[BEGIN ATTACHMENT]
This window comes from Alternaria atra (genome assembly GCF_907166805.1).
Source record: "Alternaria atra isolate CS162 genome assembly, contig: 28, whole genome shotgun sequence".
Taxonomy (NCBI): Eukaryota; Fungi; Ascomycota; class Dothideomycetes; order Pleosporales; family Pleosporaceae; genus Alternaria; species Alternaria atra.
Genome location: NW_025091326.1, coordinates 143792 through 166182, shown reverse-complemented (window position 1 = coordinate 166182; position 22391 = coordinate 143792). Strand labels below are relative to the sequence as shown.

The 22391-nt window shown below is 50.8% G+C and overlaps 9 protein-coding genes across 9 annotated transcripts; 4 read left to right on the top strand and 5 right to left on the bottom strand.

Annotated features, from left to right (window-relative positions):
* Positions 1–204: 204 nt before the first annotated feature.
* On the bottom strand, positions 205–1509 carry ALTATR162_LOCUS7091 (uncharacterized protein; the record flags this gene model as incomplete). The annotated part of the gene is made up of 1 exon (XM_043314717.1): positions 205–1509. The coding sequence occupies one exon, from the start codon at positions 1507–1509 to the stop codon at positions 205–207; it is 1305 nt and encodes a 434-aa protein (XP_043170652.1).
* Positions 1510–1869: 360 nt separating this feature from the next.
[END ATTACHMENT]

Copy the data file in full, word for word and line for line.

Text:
This window comes from Alternaria atra (genome assembly GCF_907166805.1).
Source record: "Alternaria atra isolate CS162 genome assembly, contig: 28, whole genome shotgun sequence".
Taxonomy (NCBI): Eukaryota; Fungi; Ascomycota; class Dothideomycetes; order Pleosporales; family Pleosporaceae; genus Alternaria; species Alternaria atra.
Genome location: NW_025091326.1, coordinates 143792 through 166182, shown reverse-complemented (window position 1 = coordinate 166182; position 22391 = coordinate 143792). Strand labels below are relative to the sequence as shown.

The 22391-nt window shown below is 50.8% G+C and overlaps 9 protein-coding genes across 9 annotated transcripts; 4 read left to right on the top strand and 5 right to left on the bottom strand.

Annotated features, from left to right (window-relative positions):
* Positions 1–204: 204 nt before the first annotated feature.
* On the bottom strand, positions 205–1509 carry ALTATR162_LOCUS7091 (uncharacterized protein; the record flags this gene model as incomplete). The annotated part of the gene is made up of 1 exon (XM_043314717.1): positions 205–1509. The coding sequence occupies one exon, from the start codon at positions 1507–1509 to the stop codon at positions 205–207; it is 1305 nt and encodes a 434-aa protein (XP_043170652.1).
* Positions 1510–1869: 360 nt separating this feature from the next.